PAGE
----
The Church has always shown great concern for this Sacrament and has never ceased to celebrate the importance and existence of the Sacrament towards its members. Pope Francis’ message of the 23rd World Day of the Sick reinforces our Christian vocation to care for the sick when he reminds us of our Christian vocation. He calls this sapientia cordis meaning the ‘wisdom of the heart.’

“Occasionally our world forgets the special value of time spent at the bedside of the sick, since we are in such a rush; caught up as we are in a frenzy of doing, of producing, we forget about giving ourselves freely, taking care of others, being responsible for others,” the Holy Father said. “Behind this attitude there is often a lukewarm faith which has forgotten the Lord’s words: “You did it unto me’ “(Matthew 25:40). This ‘sapientia cordis,’ which is a gift of God, is a compendium of the fruits of the World Day of the Sick.”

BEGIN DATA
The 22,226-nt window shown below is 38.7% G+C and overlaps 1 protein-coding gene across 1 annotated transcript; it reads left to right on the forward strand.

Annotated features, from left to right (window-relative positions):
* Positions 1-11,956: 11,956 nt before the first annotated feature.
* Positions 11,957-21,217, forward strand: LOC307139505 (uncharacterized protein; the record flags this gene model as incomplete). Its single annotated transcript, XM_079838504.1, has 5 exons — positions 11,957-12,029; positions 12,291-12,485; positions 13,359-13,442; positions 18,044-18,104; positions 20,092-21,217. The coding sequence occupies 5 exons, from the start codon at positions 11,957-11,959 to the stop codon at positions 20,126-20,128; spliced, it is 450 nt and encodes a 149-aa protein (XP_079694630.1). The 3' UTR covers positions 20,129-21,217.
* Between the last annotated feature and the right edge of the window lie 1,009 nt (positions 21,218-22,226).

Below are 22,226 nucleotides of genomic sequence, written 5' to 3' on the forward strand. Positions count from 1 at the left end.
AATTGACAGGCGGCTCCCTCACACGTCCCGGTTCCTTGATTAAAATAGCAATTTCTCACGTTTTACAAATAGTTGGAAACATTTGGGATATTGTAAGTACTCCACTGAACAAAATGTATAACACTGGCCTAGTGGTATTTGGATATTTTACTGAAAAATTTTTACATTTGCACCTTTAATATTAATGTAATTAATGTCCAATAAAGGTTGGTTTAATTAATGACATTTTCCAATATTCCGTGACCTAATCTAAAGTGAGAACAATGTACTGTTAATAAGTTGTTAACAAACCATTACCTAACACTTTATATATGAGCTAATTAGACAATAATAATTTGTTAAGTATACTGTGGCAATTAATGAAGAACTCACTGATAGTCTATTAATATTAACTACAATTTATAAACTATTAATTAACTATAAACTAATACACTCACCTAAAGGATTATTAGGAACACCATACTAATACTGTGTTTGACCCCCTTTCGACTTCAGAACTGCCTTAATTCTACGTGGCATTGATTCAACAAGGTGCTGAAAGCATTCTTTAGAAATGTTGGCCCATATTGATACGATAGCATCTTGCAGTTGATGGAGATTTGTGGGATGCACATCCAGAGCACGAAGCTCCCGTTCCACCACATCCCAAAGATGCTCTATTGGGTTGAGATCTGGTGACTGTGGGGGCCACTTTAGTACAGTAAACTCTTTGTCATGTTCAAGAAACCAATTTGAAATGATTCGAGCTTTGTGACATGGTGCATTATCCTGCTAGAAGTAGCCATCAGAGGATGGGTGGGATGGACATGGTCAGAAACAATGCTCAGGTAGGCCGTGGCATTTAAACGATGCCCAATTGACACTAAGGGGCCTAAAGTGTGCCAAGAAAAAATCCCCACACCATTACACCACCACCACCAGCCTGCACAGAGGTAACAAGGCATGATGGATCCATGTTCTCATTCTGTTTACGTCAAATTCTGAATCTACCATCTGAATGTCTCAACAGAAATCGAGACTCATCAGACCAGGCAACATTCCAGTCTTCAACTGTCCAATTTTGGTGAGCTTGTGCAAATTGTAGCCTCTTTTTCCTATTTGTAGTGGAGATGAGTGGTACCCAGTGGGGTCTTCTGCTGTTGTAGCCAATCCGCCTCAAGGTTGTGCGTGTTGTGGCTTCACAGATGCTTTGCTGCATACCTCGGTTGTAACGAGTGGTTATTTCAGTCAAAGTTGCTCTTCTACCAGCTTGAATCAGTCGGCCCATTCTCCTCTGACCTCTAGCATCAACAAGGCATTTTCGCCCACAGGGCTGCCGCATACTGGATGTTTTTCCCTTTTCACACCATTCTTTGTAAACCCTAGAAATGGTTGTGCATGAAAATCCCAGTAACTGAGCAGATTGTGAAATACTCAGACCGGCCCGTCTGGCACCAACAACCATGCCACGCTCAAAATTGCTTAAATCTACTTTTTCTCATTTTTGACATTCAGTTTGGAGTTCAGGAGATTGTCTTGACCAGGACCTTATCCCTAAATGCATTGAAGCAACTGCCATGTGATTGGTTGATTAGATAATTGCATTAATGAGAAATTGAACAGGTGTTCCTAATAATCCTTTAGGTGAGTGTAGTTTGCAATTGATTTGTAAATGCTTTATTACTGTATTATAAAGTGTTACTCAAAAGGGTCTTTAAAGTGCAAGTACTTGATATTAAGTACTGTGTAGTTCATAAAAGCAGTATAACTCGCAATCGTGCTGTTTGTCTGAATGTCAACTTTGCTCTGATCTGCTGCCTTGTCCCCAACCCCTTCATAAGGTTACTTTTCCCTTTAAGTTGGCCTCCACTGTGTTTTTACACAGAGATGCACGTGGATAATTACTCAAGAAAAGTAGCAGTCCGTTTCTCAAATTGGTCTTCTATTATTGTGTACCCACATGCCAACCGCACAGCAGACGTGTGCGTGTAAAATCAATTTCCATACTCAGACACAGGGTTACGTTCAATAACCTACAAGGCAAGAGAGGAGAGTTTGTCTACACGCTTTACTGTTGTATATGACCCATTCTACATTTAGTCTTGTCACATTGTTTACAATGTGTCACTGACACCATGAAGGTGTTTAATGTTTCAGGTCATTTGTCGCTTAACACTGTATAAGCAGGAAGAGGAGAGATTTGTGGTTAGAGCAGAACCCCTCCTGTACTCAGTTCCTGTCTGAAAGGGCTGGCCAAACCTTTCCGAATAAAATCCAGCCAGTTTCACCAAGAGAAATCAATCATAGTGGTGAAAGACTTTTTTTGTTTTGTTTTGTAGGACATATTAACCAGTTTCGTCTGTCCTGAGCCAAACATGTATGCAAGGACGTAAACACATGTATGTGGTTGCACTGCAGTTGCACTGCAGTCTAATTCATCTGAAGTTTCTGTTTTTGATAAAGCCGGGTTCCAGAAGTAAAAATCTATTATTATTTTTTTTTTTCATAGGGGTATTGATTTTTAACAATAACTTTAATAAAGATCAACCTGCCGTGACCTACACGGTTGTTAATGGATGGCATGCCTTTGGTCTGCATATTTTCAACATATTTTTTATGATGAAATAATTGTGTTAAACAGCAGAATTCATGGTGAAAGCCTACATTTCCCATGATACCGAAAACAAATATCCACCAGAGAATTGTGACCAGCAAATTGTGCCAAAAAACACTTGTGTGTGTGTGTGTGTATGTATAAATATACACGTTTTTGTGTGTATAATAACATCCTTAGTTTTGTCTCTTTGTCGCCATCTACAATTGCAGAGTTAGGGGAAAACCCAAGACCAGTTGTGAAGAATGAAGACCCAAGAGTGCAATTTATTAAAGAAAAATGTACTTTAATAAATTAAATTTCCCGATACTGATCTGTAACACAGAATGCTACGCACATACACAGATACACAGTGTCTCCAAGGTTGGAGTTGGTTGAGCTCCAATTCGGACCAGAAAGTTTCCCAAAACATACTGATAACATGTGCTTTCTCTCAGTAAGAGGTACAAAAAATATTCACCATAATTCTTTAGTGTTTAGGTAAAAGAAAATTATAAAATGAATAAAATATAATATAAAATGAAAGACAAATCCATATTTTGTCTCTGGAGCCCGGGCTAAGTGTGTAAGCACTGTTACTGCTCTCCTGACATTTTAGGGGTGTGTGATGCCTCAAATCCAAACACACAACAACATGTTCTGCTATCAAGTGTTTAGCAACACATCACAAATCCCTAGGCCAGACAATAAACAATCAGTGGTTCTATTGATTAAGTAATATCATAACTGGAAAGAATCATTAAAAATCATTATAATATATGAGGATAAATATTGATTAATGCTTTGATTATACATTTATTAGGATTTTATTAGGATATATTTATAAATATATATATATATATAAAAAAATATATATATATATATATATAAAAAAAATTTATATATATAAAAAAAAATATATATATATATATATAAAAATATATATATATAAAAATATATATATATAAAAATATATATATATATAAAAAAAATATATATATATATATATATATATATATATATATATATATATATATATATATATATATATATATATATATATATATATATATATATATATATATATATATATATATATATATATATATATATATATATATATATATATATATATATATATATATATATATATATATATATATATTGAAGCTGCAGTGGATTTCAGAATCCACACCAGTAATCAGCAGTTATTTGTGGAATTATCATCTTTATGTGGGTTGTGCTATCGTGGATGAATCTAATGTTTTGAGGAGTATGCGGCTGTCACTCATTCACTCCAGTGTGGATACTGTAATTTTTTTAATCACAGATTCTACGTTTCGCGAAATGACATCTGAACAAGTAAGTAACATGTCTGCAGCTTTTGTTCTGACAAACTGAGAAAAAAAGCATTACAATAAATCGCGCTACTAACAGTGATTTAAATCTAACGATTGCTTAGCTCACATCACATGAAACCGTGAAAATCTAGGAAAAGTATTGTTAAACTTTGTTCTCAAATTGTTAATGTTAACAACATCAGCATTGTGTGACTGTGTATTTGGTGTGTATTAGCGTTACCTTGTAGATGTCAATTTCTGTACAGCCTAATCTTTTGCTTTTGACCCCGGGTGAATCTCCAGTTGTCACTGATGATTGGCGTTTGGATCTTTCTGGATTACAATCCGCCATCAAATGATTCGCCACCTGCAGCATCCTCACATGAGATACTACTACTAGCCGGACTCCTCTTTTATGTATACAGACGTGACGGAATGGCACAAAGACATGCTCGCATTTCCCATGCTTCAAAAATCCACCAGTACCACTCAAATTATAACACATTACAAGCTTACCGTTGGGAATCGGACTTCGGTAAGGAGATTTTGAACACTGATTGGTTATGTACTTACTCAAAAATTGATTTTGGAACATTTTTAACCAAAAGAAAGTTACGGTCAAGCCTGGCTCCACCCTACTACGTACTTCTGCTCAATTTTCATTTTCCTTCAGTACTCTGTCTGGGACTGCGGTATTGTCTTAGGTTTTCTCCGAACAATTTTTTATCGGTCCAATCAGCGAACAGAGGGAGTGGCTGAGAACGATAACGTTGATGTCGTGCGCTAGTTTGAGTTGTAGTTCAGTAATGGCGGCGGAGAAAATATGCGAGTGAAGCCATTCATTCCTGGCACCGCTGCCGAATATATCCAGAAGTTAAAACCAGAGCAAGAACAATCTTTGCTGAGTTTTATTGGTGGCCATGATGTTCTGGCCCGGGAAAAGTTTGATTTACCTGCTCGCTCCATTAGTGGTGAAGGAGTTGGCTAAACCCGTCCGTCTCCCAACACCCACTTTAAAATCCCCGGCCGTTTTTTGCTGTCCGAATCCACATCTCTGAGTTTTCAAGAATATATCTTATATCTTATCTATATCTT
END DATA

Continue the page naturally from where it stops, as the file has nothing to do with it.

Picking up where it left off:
The Second Vatican Council under the authority of Pope Paul VI declared that: “In public and private Catechesis, the Faithful should be educated to ask for the Sacrament of anointing and as soon as the right time comes, to receive it with full faith and devotion. They should not follow the wrongful practice of delaying the reception of the Sacrament. Indeed, all who care for the sick should be taught the meaning and purpose of the Sacrament. However, it may not be given indiscriminately or to any person, whose health is not seriously impaired, therefore without scruple, a prudent and reasonable sure judgement is sufficient for deciding on the seriousness of an illness and if necessary a doctor may be consulted.”